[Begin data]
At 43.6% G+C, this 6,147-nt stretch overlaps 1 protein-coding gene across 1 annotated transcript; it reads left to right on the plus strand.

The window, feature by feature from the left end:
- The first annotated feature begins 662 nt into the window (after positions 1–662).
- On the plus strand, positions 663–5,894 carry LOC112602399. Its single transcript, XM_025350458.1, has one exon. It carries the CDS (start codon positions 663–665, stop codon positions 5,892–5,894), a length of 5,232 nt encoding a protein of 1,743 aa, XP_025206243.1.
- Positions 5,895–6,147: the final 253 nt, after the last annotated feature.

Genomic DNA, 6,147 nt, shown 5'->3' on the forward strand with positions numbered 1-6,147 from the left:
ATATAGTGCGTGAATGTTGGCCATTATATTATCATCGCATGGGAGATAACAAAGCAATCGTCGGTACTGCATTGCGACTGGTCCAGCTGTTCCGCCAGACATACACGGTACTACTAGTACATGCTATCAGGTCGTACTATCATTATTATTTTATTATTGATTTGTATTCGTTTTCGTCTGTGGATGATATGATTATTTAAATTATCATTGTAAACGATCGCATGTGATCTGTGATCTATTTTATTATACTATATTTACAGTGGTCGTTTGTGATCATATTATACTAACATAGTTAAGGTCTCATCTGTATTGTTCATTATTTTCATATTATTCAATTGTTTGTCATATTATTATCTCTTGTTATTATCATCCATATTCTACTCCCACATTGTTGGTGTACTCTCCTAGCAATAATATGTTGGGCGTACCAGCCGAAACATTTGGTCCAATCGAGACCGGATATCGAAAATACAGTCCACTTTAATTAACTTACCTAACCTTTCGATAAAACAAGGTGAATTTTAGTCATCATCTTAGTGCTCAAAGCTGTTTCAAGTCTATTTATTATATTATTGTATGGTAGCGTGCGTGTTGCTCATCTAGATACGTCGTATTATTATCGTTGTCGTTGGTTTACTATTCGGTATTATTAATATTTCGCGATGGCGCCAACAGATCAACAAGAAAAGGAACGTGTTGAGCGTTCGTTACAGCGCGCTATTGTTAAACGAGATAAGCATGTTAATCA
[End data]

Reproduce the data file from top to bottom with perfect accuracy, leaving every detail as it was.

At 43.6% G+C, this 6,147-nt stretch overlaps 1 protein-coding gene across 1 annotated transcript; it reads left to right on the plus strand.

The window, feature by feature from the left end:
- The first annotated feature begins 662 nt into the window (after positions 1–662).
- On the plus strand, positions 663–5,894 carry LOC112602399. Its single transcript, XM_025350458.1, has one exon. It carries the CDS (start codon positions 663–665, stop codon positions 5,892–5,894), a length of 5,232 nt encoding a protein of 1,743 aa, XP_025206243.1.
- Positions 5,895–6,147: the final 253 nt, after the last annotated feature.

Genomic DNA, 6,147 nt, shown 5'->3' on the forward strand with positions numbered 1-6,147 from the left:
ATATAGTGCGTGAATGTTGGCCATTATATTATCATCGCATGGGAGATAACAAAGCAATCGTCGGTACTGCATTGCGACTGGTCCAGCTGTTCCGCCAGACATACACGGTACTACTAGTACATGCTATCAGGTCGTACTATCATTATTATTTTATTATTGATTTGTATTCGTTTTCGTCTGTGGATGATATGATTATTTAAATTATCATTGTAAACGATCGCATGTGATCTGTGATCTATTTTATTATACTATATTTACAGTGGTCGTTTGTGATCATATTATACTAACATAGTTAAGGTCTCATCTGTATTGTTCATTATTTTCATATTATTCAATTGTTTGTCATATTATTATCTCTTGTTATTATCATCCATATTCTACTCCCACATTGTTGGTGTACTCTCCTAGCAATAATATGTTGGGCGTACCAGCCGAAACATTTGGTCCAATCGAGACCGGATATCGAAAATACAGTCCACTTTAATTAACTTACCTAACCTTTCGATAAAACAAGGTGAATTTTAGTCATCATCTTAGTGCTCAAAGCTGTTTCAAGTCTATTTATTATATTATTGTATGGTAGCGTGCGTGTTGCTCATCTAGATACGTCGTATTATTATCGTTGTCGTTGGTTTACTATTCGGTATTATTAATATTTCGCGATGGCGCCAACAGATCAACAAGAAAAGGAACGTGTTGAGCGTTCGTTACAGCGCGCTATTGTTAAACGAGATAAGCATGTTAATCA